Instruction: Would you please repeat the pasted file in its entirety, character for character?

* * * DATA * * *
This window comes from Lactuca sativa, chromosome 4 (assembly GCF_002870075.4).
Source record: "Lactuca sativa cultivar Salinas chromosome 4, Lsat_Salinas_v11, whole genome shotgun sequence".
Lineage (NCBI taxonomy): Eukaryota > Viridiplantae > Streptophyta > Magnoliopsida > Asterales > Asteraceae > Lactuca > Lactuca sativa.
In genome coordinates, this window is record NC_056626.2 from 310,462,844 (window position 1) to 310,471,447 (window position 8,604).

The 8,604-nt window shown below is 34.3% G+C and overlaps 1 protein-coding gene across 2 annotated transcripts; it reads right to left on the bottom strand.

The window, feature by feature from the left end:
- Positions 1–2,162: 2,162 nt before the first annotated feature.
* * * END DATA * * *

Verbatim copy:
This window comes from Lactuca sativa, chromosome 4 (assembly GCF_002870075.4).
Source record: "Lactuca sativa cultivar Salinas chromosome 4, Lsat_Salinas_v11, whole genome shotgun sequence".
Lineage (NCBI taxonomy): Eukaryota > Viridiplantae > Streptophyta > Magnoliopsida > Asterales > Asteraceae > Lactuca > Lactuca sativa.
In genome coordinates, this window is record NC_056626.2 from 310,462,844 (window position 1) to 310,471,447 (window position 8,604).

The 8,604-nt window shown below is 34.3% G+C and overlaps 1 protein-coding gene across 2 annotated transcripts; it reads right to left on the bottom strand.

The window, feature by feature from the left end:
- Positions 1–2,162: 2,162 nt before the first annotated feature.